print(f'Item: {item["id"]}')
    print('Assets:')
    for asset_name, asset in item.get('assets', {}).items():
        print(f'- {asset_name}: {asset["title"]} [{asset["type"]}]')
    
    print('\n')

for collection in dataset.collections:
    item = next(client.list_collection_items(collection.id, limit=1))
    print_summary(item, collection)

Items in the *train_labels collection have a "labels" JSON asset containing wind speed labels for each source image. Items in the *test_source and *train_source collections have both a "features" JSON asset containing image features as JSON and an "image" JPEG asset.

Download Assets

In the following section, we download all JSON assets for both the test and train collections. ML Hub makes archives available that contain all the assets for a given collection. We will download these archives for the nasa_tropical_storm_competition_train_labels and nasa_tropical_storm_competition_test_source collections and then extract the items that we need.

In [ ]:
# Use this to download to a data folder the current working directory
# download_dir = Path('./data').resolve()

# # Use this to download the the typical Mac user Downloads folder
download_dir = Path('~/Downloads').expanduser().resolve()

# # Use this to download to the typical Linux /tmp directory
# download_dir = Path('/tmp')
In [ ]:
# NOTE: Extracting the archives takes a while so this cell may take 5-10 minutes to complete
archive_paths = dataset.download(output_dir=download_dir)
for archive_path in archive_paths:
    print(f'Extracting {archive_path}...')
    with tarfile.open(archive_path) as tfile:
        tfile.extractall(path=download_dir)
print('Done')

Loading Data into a Dataframe

The cells below will load both the training and test items into dataframes, join the two, and sort the rows by the Image ID.

In [ ]:
train_data = []

train_source = 'nasa_tropical_storm_competition_train_source'
train_labels = 'nasa_tropical_storm_competition_train_labels'

jpg_names = glob(str(download_dir / train_source / '**' / '*.jpg'))

for jpg_path in jpg_names:
    jpg_path = Path(jpg_path)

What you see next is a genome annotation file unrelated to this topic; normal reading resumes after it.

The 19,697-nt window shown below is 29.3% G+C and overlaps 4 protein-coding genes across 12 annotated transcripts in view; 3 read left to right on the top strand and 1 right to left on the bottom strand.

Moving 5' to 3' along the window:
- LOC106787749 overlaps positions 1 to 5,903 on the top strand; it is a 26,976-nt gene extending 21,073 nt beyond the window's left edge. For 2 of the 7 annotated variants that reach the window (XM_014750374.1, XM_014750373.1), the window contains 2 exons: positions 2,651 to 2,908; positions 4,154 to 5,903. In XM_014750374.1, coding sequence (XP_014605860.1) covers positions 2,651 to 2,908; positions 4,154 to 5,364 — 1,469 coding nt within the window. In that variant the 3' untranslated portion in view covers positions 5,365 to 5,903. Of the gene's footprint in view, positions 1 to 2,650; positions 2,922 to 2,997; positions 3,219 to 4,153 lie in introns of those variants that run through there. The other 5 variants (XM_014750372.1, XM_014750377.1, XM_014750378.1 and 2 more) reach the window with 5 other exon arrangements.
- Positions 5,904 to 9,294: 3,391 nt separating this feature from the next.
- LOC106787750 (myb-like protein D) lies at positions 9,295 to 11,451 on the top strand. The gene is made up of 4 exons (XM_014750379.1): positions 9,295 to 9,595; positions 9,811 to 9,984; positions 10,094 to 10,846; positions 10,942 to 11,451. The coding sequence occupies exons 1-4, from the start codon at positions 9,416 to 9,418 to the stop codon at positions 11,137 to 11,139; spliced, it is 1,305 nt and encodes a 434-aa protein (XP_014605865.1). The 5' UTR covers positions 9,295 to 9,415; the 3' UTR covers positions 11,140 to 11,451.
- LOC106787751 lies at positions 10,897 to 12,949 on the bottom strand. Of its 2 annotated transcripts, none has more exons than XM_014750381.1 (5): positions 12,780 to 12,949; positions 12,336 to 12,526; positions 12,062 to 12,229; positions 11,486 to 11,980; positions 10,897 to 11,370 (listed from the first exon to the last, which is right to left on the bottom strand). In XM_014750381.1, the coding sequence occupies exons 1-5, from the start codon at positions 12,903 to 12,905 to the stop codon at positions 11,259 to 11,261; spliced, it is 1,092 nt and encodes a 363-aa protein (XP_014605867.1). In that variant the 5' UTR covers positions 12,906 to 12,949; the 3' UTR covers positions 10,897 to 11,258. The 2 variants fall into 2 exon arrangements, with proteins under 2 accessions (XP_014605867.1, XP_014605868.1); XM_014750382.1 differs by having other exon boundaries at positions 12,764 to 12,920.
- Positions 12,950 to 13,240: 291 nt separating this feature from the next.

# Get the IDs and file paths
    features_path = jpg_path.parent / 'features.json'
    image_id = '_'.join(jpg_path.parent.stem.rsplit('_', 3)[-2:])
    storm_id = image_id.split('_')[0]
    labels_path = str(jpg_path.parent / 'labels.json').replace(train_source, train_labels)


    # Load the features data
    with open(features_path) as src:
        features_data = json.load(src)
        
    # Load the labels data
    with open(labels_path) as src:
        labels_data = json.load(src)

    train_data.append([
        image_id, 
        storm_id, 
        int(features_data['relative_time']), 
        int(features_data['ocean']), 
        int(labels_data['wind_speed'])
    ])

train_df = pd.DataFrame(
    np.array(train_data),
    columns=['Image ID', 'Storm ID', 'Relative Time', 'Ocean', 'Wind Speed']
).sort_values(by=['Image ID']).reset_index(drop=True)

train_df.head()
In [ ]:
test_data = []

test_source = 'nasa_tropical_storm_competition_test_source'

jpg_names = glob(str(download_dir / test_source / '**' / '*.jpg'))

for jpg_path in jpg_names:
    jpg_path = Path(jpg_path)

    # Get the IDs and file paths
    features_path = jpg_path.parent / 'features.json'
    image_id = '_'.join(jpg_path.parent.stem.rsplit('_', 3)[-2:])
    storm_id = image_id.split('_')[0]

    # Load the features data
    with open(features_path) as src:
        features_data = json.load(src)

    test_data.append([
        image_id, 
        storm_id, 
        int(features_data['relative_time']), 
        int(features_data['ocean']), 
    ])

test_df = pd.DataFrame(
    np.array(test_data),
    columns=['Image ID', 'Storm ID', 'Relative Time', 'Ocean']
).sort_values(by=['Image ID']).reset_index(drop=True)

test_df.head()
In [ ]: